What consumer value and how to get there
The report found that 12 out of 47 experience features consumers were surveyed about were highly valued by all consumer segments—from the frail elderly to healthy families to those struggling with chronic disease. According to D’Alessandro, the top high-value customer experience initiatives for healthcare organizations include:
“These are the ‘no brainer’ investments health companies should be making,” says D’Alessandro. “Then, there are more selective investments they should be making.”
For example, the research found that the frail elderly really value having doctors and hospitals with partnerships with organizations in their communities, such as YMCAs and churches. According to the surveys, 73% of provider executives and 50% of payer executives said their organizations have implemented or are implementing partnerships with allies in local communities, such as schools, grocery stores, and churches.
“Unless these partnerships are targeted at groups that care a lot about them, they may be a waste of time and resources,” he says.
Healthcare executives are beginning to realize that they cannot revamp the customer experience on their own and that data sharing and strategic partnership are cornerstones for building their organization’s success, according to D’Alessandro.
“They can establish direct data-sharing partnerships, but these are not the only options,” he says. “The health sectors are beginning to find different data strategies including using or becoming data hubs or aggregators and commercializing their own insights. Health companies also need to find ways to hardwire customer insights into employee workflows so that customer experience becomes a core way of working rather than an added burden. Finally, they need to unwire the healthcare experience. Many consumers are increasingly looking for more convenient options, even in-home care. The proliferation of digital health technologies, such as DIY diagnostics and remote monitoring and engagement tools that feed patient data to clinicians, is making this possible. The care experience is no longer tied to the physician’s office.”
As this study shows, customers expect seamless and tech-savvy experiences when it comes to their interactions with brands, and the healthcare industry is no exception, according to Lynne Capozzi, chief marketing officer at Acquia, provider of cloud platform and data-driven journey technology to build, manage and activate digital experiences at scale.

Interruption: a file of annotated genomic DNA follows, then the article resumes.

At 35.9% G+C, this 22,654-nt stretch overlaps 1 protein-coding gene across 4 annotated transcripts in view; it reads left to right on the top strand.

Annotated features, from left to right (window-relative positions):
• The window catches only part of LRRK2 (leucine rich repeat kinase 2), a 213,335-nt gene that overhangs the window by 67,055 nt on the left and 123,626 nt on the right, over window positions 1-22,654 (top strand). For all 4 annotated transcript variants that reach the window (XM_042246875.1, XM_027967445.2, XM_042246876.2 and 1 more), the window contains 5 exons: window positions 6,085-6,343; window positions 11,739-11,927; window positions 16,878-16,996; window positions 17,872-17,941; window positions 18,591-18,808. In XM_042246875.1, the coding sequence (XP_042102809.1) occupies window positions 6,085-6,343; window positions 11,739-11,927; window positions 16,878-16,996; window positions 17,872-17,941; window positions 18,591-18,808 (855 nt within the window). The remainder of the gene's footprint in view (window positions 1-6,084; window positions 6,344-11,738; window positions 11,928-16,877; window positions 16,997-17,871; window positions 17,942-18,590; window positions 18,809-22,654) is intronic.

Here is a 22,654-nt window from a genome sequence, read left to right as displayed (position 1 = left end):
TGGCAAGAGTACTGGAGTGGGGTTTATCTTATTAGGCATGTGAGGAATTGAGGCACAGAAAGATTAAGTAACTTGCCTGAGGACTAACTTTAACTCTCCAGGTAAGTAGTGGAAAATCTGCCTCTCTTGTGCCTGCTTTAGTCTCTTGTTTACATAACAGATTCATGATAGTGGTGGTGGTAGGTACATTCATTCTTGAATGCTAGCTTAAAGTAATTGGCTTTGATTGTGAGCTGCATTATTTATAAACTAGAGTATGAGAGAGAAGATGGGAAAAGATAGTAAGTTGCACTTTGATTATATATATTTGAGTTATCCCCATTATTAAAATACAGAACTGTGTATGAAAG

“This presents a significant opportunity for healthcare executives to improve every touchpoint —from their sites and apps to in-hospital and long-term care procedures—and shows why it’s so critical that they make the customer experience a strategic priority in the coming years,” Capozzi says.
Capozzi has three tips for healthcare executives:
- Evaluate customer touchpoints with the healthcare “brand.” “Referring to a healthcare institution as a ‘brand’ may feel a bit odd, but it’s an important mindset to have when it comes to customer experience,” Capozzi says. “When looking to make changes to a customer experience strategy, it’s important to assess a patient’s end-to-end experience with every touchpoint across the enterprise.”
For example, when Steward Health Care set out to pioneer a new patient-user experience, the hospital network drew inspiration from major retail brands. The network used a combination of site analytics, patient interviews and stakeholder meetings to make massive improvements to the user experience of its website, according to Capozzi. “Steward looked to consumer brands like Amazon, Netflix, and USAA for guidance on how to reinvigorate the patient journey and was able to change its difficult to navigate site, which lacked responsive capabilities, into a source of patient-centric content that is streamlined and intuitive. The community hospital network more than doubled the number of users across its facility websites, both on traditional computers and across mobile devices.”
2. Understand what defines a positive customer experience. In every industry, but especially when it comes to value-based care, it’s critical to identify what elements of the experience matter most to your customers, according to Capozzi. “How are they engaging with your company? At what part of a customer’s journey do they typically enter and exit their relationship with you? What are their current dissatisfactions or pain points? How can you improve those to better serve them? This will provide a necessary baseline against which to determine changes and evaluate success,” she says.
3. Bridge disparate data sources to create unified customer profiles. Like any business, today’s hospitals and healthcare institutions are struggling to organize the massive amounts of data at their disposal, according to Capozzi. “This information comes from numerous disparate sources, from website log-ins and clicks to the various elements that make up a personals health records, which are increasingly moving into the digital realm,” she says.
Healthcare organizations will need the customer on their side to remain competitive in a rapidly changing, uncertain market, according to D’Alessandro. “Consolidation is heating up, there’s increased scrutiny on healthcare prices. And there are increasing pressures on healthcare companies coming from the outside. We know industry outsiders—Apple, Google, Microsoft, retailers like CVS and Walmart—already have been disrupting the customer experience in healthcare,” he says. “But there is evidence some of these new entrants are doubling down on their efforts. A flurry of recent announcements signals that new entrants to the health industry are poised to disrupt the customer experience in healthcare using technology and data. Healthcare companies need to be prepared to compete with them.”